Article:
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Monday, March 6, 2017

What I’d Wish I’d Known at 19

At 25 years, in 1992.
Ever wished you’d known something before you stepped into it? Many times, I’m sure.
But there’s a problem with knowing things before we step into them. If we knew what we were about to step into we would never step.
Thirty years on from the time I was 19, there are some things I wish I’d known back then. The trouble is had I known now what I wish I’d known then, I would not have had the tenacity to do the ensuing thirty years.
God knows we need life to be a mystery, or we would never do what He is calling us, through our lives, to do. It’s like getting near the end of any journey; at precisely the same time we feel as if we’ve come too far to give up, yet we may feel we cannot take another step. Then we experience the exhilaration of having achieved something.
At 19 I wish I had have known:
1.      That life doesn’t ever get easier, and although there are easier seasons, life tends to get tougher the older we get. This is okay if we’re accepting of such a reality and are committed to growth — growth in many ways as a survival mechanism, where thriving is the only way to survive. God knows we can do it. Our hope is that one day we will find out it was perfectly worth it.
2.      Once we have children our susceptibility to vulnerability doubles overnight. They can be taken from us. They don’t enjoy it when we’re doing a good job of parenting. They are work, work, work, which wears us parents down. And they leave the nest. Finally, when most of the hard work is done, they cease needing us (which we recognise is bittersweet).
3.      Some of the most painful life tests occur in our twilight years. What compounds this is we can fall for the temptation, that, because we’re in our twilight years, we’ve got our stuff sorted. But we never do. Humiliation can seem fitted more to those of advanced years than those of youth. And that’s a hard truth to swallow. Humiliations as a youth were hard, and possibly traumatic, but I’m sure they didn’t shake me to my core as they do when I’m older.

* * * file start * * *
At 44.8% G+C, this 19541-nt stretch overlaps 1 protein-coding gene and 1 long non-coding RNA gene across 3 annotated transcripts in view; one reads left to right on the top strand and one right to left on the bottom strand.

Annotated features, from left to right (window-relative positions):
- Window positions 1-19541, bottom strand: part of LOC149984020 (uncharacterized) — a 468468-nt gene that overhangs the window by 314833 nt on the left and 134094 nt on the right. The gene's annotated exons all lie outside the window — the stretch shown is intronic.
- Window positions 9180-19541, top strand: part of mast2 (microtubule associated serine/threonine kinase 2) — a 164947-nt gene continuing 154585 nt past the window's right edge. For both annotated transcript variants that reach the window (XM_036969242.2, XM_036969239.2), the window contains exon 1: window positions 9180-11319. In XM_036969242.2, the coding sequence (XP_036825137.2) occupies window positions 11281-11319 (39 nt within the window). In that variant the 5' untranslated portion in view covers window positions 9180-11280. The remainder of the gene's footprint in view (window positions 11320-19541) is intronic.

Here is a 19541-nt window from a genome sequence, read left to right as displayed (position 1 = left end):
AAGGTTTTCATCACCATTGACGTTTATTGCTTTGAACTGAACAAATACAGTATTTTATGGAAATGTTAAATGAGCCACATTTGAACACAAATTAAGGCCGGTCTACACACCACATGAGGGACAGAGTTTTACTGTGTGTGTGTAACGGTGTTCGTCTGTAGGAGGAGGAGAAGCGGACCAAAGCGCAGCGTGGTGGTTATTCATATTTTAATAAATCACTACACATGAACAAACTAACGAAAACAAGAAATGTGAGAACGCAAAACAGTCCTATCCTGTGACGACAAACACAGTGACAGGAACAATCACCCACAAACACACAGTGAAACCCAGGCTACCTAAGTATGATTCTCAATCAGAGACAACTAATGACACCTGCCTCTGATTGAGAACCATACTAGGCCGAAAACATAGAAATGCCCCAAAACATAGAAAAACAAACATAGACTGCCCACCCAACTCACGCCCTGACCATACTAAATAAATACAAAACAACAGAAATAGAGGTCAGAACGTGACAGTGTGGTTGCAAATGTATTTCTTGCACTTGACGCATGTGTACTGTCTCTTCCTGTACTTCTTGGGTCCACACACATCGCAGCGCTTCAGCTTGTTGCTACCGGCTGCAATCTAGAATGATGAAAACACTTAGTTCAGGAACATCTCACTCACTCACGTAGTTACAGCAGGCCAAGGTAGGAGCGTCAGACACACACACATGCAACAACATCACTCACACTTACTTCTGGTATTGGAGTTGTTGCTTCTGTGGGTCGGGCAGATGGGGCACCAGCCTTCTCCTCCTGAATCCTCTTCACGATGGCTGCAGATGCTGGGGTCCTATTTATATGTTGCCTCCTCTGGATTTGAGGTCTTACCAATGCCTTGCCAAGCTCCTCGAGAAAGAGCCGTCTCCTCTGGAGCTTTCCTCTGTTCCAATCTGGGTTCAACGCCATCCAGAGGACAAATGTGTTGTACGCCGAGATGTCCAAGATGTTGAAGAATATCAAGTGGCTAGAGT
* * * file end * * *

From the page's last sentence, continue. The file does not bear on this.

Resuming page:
4.      Despair is a real thing. It teaches us deeper truths about hope, but despair must still be endured. At nineteen I didn’t endure anything without escaping. And escaping seemed to work… until it no longer did. At least I know now that, in bearing reality, there is no need of escaping — a Christ highlight.
5.      Christ. I wish I’d known Christ like I do now. I would need to wait another four years to be converted, but it was to be another seventeen years before I would really receive His Spirit. Before I was 36 I was an escape artist. Though I had many fond experiences, it was a waste of time, and that life was ultimately taken from me.
6.      Human nature. I wished I had known about the reciprocal nature of humanity, that we get what we give. I wished I also had known the unpredictable nature of humanity, that we often don’t get what we deserve — both in good and bad ways. Justice is patchy in this life. That’s a wisdom I could have done with thirty years ago.
7.      Memories. Their importance. We don’t record what we really would wish to preserve. And we may preserve that which we need no record. The older I get, the more I wish I could time travel. I have less need of knowledge (in a knowledge age!), because I have experience, which I think is more. Precious experience loaded with precious memories that are hardly retrievable in the computer speed I would wish to have them.
8.      Soon my body and mind won’t work as well as they once did. What a shock this is! I cannot do that which I once took for granted. My body has the aches and pains of an athlete, yet athletic pursuits are largely a thing of the past. Since burnout in 2005, my brain is wired differently. I’m a linear thinker when life seems to demand I be a multi-tasker. The older I get, the less instantly pliable is my mind. I reflect well, but instinctive responses are a weakness. But at least my mind knows how to deliver what is on my heart. I know how to care for people. I had no need of caring for others when I was nineteen.
Maybe it’s good we don’t know what’s ahead of us.

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